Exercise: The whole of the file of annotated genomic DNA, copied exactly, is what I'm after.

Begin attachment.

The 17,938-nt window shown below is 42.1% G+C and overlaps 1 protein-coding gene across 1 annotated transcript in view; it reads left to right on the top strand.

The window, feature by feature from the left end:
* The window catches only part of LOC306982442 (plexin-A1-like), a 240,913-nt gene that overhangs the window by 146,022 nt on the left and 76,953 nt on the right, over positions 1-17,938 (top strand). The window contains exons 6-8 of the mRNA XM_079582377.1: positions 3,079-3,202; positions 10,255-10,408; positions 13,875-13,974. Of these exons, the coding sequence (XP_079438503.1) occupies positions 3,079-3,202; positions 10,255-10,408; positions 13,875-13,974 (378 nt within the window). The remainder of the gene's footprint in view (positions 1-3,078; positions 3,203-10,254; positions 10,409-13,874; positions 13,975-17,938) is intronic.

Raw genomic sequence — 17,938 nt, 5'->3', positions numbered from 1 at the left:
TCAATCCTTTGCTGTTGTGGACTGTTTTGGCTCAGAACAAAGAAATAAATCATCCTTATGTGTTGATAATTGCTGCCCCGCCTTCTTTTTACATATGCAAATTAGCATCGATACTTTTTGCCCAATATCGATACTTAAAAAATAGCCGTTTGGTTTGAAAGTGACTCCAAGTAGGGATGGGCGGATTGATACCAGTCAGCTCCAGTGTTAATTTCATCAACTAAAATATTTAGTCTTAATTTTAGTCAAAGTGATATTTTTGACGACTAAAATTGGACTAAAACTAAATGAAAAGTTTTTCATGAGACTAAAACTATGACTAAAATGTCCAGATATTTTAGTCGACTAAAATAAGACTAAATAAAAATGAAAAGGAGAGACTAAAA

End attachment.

The 17,938-nt window shown below is 42.1% G+C and overlaps 1 protein-coding gene across 1 annotated transcript in view; it reads left to right on the top strand.

The window, feature by feature from the left end:
* The window catches only part of LOC306982442 (plexin-A1-like), a 240,913-nt gene that overhangs the window by 146,022 nt on the left and 76,953 nt on the right, over positions 1-17,938 (top strand). The window contains exons 6-8 of the mRNA XM_079582377.1: positions 3,079-3,202; positions 10,255-10,408; positions 13,875-13,974. Of these exons, the coding sequence (XP_079438503.1) occupies positions 3,079-3,202; positions 10,255-10,408; positions 13,875-13,974 (378 nt within the window). The remainder of the gene's footprint in view (positions 1-3,078; positions 3,203-10,254; positions 10,409-13,874; positions 13,975-17,938) is intronic.

Raw genomic sequence — 17,938 nt, 5'->3', positions numbered from 1 at the left:
TCAATCCTTTGCTGTTGTGGACTGTTTTGGCTCAGAACAAAGAAATAAATCATCCTTATGTGTTGATAATTGCTGCCCCGCCTTCTTTTTACATATGCAAATTAGCATCGATACTTTTTGCCCAATATCGATACTTAAAAAATAGCCGTTTGGTTTGAAAGTGACTCCAAGTAGGGATGGGCGGATTGATACCAGTCAGCTCCAGTGTTAATTTCATCAACTAAAATATTTAGTCTTAATTTTAGTCAAAGTGATATTTTTGACGACTAAAATTGGACTAAAACTAAATGAAAAGTTTTTCATGAGACTAAAACTATGACTAAAATGTCCAGATATTTTAGTCGACTAAAATAAGACTAAATAAAAATGAAAAGGAGAGACTAAAA